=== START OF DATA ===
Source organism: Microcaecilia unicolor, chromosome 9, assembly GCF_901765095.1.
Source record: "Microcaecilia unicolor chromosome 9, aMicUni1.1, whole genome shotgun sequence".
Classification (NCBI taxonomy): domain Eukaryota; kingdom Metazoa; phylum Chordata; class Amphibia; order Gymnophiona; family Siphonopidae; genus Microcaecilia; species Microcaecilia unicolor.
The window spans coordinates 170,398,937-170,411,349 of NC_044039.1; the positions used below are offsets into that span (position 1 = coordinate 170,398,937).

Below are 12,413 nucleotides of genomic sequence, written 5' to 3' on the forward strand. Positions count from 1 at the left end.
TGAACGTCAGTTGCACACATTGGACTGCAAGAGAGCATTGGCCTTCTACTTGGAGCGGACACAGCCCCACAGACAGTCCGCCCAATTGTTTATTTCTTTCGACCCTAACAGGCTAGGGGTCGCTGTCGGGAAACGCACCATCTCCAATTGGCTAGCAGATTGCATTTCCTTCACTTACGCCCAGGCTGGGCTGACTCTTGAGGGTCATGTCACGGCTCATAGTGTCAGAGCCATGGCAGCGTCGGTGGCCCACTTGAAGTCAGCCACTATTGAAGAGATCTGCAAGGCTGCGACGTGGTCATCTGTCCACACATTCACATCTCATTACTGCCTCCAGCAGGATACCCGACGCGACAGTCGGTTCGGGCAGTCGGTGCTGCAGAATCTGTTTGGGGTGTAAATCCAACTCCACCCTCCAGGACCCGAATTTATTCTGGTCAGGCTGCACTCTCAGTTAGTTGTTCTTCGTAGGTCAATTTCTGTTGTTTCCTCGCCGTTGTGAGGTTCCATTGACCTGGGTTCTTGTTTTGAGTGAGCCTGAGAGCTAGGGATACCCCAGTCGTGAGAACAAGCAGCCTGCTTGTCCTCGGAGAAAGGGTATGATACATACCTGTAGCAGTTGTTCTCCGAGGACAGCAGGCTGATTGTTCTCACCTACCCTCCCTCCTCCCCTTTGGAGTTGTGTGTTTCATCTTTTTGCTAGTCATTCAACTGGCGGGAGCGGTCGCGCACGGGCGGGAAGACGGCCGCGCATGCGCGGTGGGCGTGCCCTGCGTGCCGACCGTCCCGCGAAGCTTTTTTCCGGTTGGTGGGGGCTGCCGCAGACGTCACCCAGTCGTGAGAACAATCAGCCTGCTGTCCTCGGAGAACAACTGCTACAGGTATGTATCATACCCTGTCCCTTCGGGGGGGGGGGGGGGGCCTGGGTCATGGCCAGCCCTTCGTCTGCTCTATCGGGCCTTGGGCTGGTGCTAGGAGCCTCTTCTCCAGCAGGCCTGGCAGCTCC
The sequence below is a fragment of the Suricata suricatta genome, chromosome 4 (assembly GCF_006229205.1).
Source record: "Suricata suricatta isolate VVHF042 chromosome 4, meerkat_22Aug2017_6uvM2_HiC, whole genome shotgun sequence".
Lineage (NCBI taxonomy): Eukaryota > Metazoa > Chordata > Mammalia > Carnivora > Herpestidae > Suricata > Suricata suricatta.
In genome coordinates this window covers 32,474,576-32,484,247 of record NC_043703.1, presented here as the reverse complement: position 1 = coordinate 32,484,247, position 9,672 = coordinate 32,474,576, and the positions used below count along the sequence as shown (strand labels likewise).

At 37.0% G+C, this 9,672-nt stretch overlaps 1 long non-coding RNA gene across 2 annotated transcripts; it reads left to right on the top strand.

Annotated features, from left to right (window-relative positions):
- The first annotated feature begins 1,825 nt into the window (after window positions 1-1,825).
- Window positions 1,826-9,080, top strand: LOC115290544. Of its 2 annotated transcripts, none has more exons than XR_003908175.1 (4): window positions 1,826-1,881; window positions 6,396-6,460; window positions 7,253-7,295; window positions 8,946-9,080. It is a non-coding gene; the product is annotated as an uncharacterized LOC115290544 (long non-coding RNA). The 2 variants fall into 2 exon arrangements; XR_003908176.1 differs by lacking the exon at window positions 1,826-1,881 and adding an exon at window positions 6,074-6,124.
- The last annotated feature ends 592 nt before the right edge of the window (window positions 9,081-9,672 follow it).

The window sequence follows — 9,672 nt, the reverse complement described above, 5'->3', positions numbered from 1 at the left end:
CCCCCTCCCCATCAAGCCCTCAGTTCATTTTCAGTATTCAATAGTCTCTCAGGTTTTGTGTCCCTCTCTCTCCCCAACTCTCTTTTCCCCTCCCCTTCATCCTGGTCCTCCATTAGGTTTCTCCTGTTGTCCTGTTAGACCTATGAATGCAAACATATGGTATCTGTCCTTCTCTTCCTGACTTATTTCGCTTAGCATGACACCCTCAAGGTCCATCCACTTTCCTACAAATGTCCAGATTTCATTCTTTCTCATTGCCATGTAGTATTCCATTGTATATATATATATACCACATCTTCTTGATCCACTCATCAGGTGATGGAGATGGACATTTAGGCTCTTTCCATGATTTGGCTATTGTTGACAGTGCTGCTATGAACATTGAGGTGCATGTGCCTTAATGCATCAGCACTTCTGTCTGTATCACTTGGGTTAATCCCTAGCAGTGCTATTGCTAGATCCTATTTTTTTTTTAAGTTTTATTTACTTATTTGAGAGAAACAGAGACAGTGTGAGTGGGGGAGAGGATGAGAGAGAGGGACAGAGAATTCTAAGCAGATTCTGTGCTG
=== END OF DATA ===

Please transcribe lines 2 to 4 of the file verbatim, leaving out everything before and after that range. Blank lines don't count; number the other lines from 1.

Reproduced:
Source record: "Microcaecilia unicolor chromosome 9, aMicUni1.1, whole genome shotgun sequence".
Classification (NCBI taxonomy): domain Eukaryota; kingdom Metazoa; phylum Chordata; class Amphibia; order Gymnophiona; family Siphonopidae; genus Microcaecilia; species Microcaecilia unicolor.
The window spans coordinates 170,398,937-170,411,349 of NC_044039.1; the positions used below are offsets into that span (position 1 = coordinate 170,398,937).